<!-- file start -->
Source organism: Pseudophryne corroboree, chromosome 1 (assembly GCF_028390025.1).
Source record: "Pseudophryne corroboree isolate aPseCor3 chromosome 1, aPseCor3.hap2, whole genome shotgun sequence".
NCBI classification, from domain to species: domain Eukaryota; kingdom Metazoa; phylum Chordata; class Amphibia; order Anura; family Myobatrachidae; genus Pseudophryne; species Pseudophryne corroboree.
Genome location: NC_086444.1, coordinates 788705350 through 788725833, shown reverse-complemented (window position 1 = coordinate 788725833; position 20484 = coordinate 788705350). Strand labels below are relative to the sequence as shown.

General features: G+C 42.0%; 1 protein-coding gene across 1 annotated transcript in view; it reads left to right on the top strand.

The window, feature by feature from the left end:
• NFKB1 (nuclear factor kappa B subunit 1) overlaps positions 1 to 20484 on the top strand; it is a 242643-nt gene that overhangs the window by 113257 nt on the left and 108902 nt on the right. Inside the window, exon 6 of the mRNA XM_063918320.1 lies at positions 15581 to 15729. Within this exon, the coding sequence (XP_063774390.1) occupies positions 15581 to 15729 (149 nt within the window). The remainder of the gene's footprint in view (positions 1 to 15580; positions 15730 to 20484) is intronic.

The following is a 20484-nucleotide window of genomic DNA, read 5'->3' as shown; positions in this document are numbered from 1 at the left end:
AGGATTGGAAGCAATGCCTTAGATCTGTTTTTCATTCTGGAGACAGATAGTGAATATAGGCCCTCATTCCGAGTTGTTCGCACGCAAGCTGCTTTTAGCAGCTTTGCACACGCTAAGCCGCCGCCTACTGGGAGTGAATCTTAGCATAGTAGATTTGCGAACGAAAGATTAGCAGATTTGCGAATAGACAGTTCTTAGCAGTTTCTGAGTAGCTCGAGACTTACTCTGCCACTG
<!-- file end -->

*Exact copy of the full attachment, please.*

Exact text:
Source organism: Pseudophryne corroboree, chromosome 1 (assembly GCF_028390025.1).
Source record: "Pseudophryne corroboree isolate aPseCor3 chromosome 1, aPseCor3.hap2, whole genome shotgun sequence".
NCBI classification, from domain to species: domain Eukaryota; kingdom Metazoa; phylum Chordata; class Amphibia; order Anura; family Myobatrachidae; genus Pseudophryne; species Pseudophryne corroboree.
Genome location: NC_086444.1, coordinates 788705350 through 788725833, shown reverse-complemented (window position 1 = coordinate 788725833; position 20484 = coordinate 788705350). Strand labels below are relative to the sequence as shown.

General features: G+C 42.0%; 1 protein-coding gene across 1 annotated transcript in view; it reads left to right on the top strand.

The window, feature by feature from the left end:
• NFKB1 (nuclear factor kappa B subunit 1) overlaps positions 1 to 20484 on the top strand; it is a 242643-nt gene that overhangs the window by 113257 nt on the left and 108902 nt on the right. Inside the window, exon 6 of the mRNA XM_063918320.1 lies at positions 15581 to 15729. Within this exon, the coding sequence (XP_063774390.1) occupies positions 15581 to 15729 (149 nt within the window). The remainder of the gene's footprint in view (positions 1 to 15580; positions 15730 to 20484) is intronic.

The following is a 20484-nucleotide window of genomic DNA, read 5'->3' as shown; positions in this document are numbered from 1 at the left end:
AGGATTGGAAGCAATGCCTTAGATCTGTTTTTCATTCTGGAGACAGATAGTGAATATAGGCCCTCATTCCGAGTTGTTCGCACGCAAGCTGCTTTTAGCAGCTTTGCACACGCTAAGCCGCCGCCTACTGGGAGTGAATCTTAGCATAGTAGATTTGCGAACGAAAGATTAGCAGATTTGCGAATAGACAGTTCTTAGCAGTTTCTGAGTAGCTCGAGACTTACTCTGCCACTG